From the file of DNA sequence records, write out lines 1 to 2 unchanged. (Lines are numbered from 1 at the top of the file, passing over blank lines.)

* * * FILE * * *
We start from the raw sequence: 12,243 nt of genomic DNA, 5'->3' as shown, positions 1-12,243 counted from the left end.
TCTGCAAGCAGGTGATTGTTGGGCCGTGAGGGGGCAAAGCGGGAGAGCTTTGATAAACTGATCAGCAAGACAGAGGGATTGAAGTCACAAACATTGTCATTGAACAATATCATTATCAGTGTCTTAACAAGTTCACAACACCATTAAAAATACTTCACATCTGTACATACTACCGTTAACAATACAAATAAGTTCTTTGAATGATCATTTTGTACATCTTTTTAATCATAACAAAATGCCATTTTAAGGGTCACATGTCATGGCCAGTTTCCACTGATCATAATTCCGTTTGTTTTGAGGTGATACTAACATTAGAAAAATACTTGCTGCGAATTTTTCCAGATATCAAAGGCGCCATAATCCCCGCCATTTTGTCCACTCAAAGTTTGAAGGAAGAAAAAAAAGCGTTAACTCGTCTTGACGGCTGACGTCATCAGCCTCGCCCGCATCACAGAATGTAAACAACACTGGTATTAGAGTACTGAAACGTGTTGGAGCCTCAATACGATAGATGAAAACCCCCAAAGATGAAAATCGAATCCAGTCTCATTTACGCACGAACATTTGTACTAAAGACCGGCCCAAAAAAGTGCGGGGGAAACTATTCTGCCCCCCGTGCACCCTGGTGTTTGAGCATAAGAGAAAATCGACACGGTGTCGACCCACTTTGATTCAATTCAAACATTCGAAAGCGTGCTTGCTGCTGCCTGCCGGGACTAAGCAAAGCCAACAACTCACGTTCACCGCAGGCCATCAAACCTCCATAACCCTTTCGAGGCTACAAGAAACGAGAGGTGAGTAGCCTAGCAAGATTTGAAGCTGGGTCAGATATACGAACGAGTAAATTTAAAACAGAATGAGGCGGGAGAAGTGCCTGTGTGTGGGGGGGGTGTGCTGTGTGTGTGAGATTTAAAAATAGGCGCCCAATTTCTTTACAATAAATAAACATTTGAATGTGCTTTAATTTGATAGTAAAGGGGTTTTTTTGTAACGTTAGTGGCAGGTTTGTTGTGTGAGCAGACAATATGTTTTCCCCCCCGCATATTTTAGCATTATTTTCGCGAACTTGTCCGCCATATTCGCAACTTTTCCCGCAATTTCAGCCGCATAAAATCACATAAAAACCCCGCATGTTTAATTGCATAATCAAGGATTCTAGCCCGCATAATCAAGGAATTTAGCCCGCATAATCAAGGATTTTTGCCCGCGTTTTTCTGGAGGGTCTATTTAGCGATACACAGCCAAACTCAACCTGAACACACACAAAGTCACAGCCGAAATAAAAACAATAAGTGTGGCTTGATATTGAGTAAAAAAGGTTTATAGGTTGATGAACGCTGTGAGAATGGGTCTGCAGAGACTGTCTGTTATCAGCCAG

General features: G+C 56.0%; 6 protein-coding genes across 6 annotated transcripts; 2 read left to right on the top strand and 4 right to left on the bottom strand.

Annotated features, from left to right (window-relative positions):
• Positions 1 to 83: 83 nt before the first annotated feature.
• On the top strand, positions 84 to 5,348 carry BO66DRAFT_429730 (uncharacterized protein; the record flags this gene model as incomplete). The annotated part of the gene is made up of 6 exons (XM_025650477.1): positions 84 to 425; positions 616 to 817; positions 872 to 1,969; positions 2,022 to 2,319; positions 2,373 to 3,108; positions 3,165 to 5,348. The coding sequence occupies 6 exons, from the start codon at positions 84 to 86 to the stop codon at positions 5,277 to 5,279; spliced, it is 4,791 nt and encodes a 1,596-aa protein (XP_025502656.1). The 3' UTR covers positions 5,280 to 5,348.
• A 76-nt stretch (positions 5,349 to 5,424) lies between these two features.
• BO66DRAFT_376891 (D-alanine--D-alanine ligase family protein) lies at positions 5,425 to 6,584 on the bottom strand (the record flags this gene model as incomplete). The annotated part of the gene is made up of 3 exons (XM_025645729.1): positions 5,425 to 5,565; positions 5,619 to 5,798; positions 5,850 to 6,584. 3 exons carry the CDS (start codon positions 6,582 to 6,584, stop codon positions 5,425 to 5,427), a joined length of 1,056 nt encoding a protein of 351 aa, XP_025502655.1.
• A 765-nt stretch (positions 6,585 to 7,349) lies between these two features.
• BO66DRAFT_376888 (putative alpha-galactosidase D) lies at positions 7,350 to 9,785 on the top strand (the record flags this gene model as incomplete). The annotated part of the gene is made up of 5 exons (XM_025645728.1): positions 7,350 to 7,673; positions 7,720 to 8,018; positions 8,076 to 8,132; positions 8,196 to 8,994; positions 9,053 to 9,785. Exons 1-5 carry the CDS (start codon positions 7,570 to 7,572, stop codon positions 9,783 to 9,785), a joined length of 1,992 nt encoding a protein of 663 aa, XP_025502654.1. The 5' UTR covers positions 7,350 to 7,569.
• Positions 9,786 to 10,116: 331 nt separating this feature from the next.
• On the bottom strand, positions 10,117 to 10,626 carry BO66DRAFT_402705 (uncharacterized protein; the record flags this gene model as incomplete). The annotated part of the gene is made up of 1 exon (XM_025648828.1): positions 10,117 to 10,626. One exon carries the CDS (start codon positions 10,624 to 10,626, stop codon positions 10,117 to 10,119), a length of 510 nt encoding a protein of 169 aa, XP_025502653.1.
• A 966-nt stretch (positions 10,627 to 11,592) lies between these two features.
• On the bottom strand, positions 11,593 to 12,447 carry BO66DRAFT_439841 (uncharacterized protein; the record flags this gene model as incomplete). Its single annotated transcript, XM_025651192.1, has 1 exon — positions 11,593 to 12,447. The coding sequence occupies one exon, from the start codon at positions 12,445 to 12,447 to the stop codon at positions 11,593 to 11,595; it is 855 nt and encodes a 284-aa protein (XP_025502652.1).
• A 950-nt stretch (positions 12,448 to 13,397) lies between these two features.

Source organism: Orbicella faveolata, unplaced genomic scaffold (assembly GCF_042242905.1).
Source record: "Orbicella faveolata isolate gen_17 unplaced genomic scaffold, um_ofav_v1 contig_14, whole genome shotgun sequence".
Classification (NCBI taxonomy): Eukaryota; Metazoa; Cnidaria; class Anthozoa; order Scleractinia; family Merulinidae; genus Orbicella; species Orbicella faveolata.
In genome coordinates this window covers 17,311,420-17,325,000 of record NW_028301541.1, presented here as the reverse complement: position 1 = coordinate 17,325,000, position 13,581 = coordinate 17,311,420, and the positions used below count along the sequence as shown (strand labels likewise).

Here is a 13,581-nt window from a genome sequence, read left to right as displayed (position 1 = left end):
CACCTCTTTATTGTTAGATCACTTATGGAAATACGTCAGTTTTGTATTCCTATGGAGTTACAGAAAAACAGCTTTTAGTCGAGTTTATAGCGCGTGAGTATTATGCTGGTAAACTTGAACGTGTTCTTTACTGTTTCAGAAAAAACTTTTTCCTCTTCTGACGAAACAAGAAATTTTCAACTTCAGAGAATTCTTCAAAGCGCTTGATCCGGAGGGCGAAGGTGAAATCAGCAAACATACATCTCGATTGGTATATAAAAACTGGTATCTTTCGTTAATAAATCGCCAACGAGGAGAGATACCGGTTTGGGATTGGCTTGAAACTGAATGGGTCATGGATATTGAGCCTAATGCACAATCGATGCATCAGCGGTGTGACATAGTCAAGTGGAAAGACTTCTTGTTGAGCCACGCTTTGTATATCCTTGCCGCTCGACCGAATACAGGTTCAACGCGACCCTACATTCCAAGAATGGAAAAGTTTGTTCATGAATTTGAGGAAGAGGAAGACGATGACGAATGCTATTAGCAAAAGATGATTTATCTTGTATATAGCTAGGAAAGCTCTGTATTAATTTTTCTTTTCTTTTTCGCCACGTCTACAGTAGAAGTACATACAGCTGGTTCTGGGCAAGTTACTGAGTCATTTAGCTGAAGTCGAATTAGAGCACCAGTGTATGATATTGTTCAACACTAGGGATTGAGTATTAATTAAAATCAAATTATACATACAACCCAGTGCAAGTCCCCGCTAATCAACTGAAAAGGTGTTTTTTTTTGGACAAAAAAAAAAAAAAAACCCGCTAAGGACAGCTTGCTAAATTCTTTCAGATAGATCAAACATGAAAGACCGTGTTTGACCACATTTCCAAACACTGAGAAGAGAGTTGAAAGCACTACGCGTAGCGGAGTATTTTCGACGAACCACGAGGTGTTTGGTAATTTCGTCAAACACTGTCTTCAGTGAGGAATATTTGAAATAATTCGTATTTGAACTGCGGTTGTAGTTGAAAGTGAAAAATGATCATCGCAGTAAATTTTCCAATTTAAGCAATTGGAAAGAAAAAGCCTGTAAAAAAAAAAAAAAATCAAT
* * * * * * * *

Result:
We start from the raw sequence: 12,243 nt of genomic DNA, 5'->3' as shown, positions 1-12,243 counted from the left end.
TCTGCAAGCAGGTGATTGTTGGGCCGTGAGGGGGCAAAGCGGGAGAGCTTTGATAAACTGATCAGCAAGACAGAGGGATTGAAGTCACAAACATTGTCATTGAACAATATCATTATCAGTGTCTTAACAAGTTCACAACACCATTAAAAATACTTCACATCTGTACATACTACCGTTAACAATACAAATAAGTTCTTTGAATGATCATTTTGTACATCTTTTTAATCATAACAAAATGCCATTTTAAGGGTCACATGTCATGGCCAGTTTCCACTGATCATAATTCCGTTTGTTTTGAGGTGATACTAACATTAGAAAAATACTTGCTGCGAATTTTTCCAGATATCAAAGGCGCCATAATCCCCGCCATTTTGTCCACTCAAAGTTTGAAGGAAGAAAAAAAAGCGTTAACTCGTCTTGACGGCTGACGTCATCAGCCTCGCCCGCATCACAGAATGTAAACAACACTGGTATTAGAGTACTGAAACGTGTTGGAGCCTCAATACGATAGATGAAAACCCCCAAAGATGAAAATCGAATCCAGTCTCATTTACGCACGAACATTTGTACTAAAGACCGGCCCAAAAAAGTGCGGGGGAAACTATTCTGCCCCCCGTGCACCCTGGTGTTTGAGCATAAGAGAAAATCGACACGGTGTCGACCCACTTTGATTCAATTCAAACATTCGAAAGCGTGCTTGCTGCTGCCTGCCGGGACTAAGCAAAGCCAACAACTCACGTTCACCGCAGGCCATCAAACCTCCATAACCCTTTCGAGGCTACAAGAAACGAGAGGTGAGTAGCCTAGCAAGATTTGAAGCTGGGTCAGATATACGAACGAGTAAATTTAAAACAGAATGAGGCGGGAGAAGTGCCTGTGTGTGGGGGGGGTGTGCTGTGTGTGTGAGATTTAAAAATAGGCGCCCAATTTCTTTACAATAAATAAACATTTGAATGTGCTTTAATTTGATAGTAAAGGGGTTTTTTTGTAACGTTAGTGGCAGGTTTGTTGTGTGAGCAGACAATATGTTTTCCCCCCCGCATATTTTAGCATTATTTTCGCGAACTTGTCCGCCATATTCGCAACTTTTCCCGCAATTTCAGCCGCATAAAATCACATAAAAACCCCGCATGTTTAATTGCATAATCAAGGATTCTAGCCCGCATAATCAAGGAATTTAGCCCGCATAATCAAGGATTTTTGCCCGCGTTTTTCTGGAGGGTCTATTTAGCGATACACAGCCAAACTCAACCTGAACACACACAAAGTCACAGCCGAAATAAAAACAATAAGTGTGGCTTGATATTGAGTAAAAAAGGTTTATAGGTTGATGAACGCTGTGAGAATGGGTCTGCAGAGACTGTCTGTTATCAGCCAG